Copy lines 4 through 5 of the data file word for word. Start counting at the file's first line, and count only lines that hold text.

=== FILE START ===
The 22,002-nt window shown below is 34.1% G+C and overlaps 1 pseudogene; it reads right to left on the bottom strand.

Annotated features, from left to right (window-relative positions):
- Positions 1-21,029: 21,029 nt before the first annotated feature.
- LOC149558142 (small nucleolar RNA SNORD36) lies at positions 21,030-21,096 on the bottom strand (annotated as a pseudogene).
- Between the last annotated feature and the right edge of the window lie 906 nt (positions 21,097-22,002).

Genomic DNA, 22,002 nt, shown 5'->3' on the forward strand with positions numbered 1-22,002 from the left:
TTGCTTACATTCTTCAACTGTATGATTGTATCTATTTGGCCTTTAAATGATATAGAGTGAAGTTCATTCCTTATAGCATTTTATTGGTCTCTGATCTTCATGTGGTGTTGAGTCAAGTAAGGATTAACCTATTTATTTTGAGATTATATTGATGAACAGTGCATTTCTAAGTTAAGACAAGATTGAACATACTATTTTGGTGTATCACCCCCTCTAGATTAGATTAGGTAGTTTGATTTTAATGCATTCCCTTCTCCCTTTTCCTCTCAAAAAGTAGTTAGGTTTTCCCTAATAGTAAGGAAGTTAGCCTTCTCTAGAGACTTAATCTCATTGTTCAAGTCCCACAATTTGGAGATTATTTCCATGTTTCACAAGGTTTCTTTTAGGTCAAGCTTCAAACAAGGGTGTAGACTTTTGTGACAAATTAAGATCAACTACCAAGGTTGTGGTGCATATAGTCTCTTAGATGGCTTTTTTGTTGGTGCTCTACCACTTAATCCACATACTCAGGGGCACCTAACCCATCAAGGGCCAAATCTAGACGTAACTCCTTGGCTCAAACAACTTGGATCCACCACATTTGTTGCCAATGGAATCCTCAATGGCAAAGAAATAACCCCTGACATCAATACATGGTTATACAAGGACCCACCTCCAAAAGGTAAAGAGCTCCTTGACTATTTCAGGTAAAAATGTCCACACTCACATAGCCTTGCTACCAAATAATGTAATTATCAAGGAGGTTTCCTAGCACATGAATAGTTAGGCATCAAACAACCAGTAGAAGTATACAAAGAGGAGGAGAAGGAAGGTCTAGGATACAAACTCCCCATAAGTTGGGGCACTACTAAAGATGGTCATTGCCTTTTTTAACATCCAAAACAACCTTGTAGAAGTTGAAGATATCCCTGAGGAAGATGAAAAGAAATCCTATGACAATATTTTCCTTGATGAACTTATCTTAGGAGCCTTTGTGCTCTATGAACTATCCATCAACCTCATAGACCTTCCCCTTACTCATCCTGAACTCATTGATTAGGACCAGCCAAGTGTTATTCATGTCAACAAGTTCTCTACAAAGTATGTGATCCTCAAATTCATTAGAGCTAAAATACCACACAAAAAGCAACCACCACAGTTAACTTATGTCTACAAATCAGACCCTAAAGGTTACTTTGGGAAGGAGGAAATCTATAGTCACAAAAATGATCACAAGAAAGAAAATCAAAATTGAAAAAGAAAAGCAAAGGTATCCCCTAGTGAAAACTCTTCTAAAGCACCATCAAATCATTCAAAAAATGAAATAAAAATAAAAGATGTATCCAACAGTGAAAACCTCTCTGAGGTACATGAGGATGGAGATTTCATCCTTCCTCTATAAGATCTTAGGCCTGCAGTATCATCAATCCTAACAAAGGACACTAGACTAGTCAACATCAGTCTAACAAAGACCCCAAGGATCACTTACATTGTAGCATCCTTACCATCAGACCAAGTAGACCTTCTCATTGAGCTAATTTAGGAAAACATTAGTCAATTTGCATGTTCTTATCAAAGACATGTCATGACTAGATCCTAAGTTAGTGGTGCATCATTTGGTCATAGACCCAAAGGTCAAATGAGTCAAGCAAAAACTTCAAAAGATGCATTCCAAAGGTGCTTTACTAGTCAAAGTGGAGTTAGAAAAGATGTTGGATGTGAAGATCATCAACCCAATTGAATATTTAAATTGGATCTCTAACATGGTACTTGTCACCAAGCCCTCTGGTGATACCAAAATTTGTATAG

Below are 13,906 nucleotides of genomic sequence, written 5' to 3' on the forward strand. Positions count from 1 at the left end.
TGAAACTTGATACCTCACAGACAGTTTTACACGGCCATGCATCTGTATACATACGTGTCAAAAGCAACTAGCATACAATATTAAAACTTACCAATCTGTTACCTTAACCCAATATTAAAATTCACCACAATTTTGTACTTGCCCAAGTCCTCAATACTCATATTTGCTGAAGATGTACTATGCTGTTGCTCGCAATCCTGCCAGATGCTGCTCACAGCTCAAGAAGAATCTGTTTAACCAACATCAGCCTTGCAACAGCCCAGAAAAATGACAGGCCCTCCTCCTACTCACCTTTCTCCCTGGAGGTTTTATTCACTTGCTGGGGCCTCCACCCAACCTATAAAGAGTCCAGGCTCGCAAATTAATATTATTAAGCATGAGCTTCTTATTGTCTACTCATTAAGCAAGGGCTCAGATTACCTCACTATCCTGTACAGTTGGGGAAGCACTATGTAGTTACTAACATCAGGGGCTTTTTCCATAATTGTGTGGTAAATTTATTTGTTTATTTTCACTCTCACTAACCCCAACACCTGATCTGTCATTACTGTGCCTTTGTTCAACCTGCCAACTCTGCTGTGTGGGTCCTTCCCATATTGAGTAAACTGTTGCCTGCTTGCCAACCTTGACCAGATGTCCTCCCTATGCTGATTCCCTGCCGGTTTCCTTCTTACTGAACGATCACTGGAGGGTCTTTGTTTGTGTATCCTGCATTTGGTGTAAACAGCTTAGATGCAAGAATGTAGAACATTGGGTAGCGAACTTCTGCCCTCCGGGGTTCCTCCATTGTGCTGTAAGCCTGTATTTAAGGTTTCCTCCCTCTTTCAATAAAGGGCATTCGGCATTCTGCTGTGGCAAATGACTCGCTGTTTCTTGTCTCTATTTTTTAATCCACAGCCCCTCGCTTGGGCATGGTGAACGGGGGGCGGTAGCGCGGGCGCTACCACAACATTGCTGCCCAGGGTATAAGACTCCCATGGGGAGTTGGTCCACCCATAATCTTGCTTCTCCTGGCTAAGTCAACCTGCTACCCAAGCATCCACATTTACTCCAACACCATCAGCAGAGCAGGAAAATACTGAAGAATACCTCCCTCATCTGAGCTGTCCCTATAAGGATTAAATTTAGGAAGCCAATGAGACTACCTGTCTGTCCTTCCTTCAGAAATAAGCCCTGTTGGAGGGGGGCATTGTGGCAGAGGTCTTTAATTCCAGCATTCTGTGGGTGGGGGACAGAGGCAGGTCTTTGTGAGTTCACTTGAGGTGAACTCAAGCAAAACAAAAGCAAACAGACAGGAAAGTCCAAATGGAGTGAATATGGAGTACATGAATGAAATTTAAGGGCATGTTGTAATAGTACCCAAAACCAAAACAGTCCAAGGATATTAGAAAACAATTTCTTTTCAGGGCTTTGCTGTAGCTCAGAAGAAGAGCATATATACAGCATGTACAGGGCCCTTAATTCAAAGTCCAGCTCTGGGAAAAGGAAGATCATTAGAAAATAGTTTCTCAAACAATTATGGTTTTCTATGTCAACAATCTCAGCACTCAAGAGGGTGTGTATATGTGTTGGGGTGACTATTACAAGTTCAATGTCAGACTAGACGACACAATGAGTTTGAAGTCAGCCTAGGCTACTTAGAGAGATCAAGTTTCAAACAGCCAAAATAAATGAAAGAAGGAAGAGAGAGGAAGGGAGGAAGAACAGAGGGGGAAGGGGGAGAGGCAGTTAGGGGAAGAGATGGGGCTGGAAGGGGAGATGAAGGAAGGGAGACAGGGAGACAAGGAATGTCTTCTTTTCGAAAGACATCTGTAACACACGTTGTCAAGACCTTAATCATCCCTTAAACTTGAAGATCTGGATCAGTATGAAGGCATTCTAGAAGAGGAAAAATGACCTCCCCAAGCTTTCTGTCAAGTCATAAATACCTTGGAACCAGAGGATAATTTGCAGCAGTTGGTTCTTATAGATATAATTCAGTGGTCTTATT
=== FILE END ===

- LOC149558142 (small nucleolar RNA SNORD36) lies at positions 21,030-21,096 on the bottom strand (annotated as a pseudogene).
- Between the last annotated feature and the right edge of the window lie 906 nt (positions 21,097-22,002).